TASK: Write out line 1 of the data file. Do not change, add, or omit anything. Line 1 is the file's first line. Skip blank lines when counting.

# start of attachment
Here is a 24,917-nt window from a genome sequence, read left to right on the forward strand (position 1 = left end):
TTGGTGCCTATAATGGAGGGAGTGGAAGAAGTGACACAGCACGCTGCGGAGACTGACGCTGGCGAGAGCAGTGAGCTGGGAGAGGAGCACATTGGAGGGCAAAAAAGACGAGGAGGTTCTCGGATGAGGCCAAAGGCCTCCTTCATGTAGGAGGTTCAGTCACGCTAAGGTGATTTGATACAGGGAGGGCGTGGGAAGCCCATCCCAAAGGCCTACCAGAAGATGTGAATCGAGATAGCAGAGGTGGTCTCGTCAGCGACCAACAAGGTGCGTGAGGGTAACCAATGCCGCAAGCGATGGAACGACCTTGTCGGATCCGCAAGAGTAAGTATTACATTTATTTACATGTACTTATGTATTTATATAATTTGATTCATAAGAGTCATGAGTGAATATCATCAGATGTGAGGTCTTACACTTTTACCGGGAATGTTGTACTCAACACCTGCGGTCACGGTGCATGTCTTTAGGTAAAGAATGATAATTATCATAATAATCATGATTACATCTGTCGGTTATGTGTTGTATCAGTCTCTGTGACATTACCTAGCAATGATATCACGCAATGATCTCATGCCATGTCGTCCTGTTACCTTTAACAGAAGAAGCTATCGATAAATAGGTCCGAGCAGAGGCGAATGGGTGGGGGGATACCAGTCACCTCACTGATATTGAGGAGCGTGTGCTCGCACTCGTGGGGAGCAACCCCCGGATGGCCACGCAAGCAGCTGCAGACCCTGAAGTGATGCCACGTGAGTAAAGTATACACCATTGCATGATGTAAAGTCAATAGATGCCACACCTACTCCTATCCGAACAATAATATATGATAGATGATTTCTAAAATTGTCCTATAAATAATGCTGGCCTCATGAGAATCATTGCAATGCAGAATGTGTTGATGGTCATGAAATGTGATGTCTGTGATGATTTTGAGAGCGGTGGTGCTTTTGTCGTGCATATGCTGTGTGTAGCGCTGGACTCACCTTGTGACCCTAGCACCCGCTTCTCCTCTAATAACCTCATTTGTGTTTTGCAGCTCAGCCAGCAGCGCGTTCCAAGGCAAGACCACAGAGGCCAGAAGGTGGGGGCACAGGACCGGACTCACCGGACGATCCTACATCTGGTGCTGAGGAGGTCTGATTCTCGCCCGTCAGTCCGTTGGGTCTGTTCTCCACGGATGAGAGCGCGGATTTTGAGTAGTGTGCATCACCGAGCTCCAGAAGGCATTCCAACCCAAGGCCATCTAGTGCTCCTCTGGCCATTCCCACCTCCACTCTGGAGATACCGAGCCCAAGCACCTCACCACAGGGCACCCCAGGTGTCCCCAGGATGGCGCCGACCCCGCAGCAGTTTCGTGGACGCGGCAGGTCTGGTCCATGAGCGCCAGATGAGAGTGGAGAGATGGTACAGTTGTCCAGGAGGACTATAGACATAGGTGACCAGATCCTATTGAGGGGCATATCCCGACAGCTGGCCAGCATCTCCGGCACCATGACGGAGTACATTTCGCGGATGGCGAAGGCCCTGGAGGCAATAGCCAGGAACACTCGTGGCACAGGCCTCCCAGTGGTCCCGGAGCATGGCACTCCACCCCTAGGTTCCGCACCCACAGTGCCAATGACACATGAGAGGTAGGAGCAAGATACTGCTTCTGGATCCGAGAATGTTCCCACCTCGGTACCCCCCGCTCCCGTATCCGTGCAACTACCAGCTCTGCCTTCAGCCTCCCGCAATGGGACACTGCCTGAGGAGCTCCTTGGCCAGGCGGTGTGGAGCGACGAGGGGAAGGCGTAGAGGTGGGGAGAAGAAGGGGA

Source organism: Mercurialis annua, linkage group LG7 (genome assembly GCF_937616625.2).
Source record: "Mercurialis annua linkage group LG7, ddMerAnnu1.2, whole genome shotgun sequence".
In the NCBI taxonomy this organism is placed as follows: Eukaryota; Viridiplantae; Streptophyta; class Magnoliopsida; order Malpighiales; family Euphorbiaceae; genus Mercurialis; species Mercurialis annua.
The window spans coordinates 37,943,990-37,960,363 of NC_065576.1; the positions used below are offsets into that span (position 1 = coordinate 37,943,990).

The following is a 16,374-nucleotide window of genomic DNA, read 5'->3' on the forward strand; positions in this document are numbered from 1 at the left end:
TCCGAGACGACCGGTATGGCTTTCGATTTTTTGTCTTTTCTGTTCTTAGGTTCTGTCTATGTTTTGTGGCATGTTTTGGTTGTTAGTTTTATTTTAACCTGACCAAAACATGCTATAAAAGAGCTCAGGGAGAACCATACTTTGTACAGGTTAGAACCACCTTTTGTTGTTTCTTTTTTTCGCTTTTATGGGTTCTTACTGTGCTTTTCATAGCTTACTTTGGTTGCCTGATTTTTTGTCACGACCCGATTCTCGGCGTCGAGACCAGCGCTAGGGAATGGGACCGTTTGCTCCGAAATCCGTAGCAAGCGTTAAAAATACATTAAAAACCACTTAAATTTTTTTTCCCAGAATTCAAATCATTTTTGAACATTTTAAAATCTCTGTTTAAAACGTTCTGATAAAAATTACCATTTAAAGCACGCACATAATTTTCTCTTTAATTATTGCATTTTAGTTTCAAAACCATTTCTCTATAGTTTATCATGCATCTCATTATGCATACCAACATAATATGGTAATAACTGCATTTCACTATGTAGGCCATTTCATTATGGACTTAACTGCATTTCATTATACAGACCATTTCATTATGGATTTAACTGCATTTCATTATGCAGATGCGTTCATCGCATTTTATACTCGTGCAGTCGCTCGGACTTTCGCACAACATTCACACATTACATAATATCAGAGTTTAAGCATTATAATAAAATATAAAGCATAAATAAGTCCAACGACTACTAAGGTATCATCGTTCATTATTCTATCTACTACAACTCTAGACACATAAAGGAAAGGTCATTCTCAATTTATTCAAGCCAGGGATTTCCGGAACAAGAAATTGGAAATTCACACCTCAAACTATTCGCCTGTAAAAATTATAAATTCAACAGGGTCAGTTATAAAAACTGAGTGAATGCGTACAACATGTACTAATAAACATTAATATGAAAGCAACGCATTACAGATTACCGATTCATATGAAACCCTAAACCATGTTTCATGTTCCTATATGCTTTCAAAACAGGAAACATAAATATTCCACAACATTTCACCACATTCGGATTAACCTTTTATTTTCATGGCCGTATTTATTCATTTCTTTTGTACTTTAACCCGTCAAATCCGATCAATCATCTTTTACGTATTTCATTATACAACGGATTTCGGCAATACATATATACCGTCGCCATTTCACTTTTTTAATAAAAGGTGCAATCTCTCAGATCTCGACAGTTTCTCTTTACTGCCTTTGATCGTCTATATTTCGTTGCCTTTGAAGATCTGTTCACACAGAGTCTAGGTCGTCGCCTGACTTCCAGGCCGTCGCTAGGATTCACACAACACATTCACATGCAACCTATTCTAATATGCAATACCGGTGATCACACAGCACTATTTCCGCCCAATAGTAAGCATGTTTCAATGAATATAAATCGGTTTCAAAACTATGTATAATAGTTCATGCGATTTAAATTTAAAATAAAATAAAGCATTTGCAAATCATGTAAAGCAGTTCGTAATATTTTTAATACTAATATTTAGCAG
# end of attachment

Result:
Here is a 24,917-nt window from a genome sequence, read left to right on the forward strand (position 1 = left end):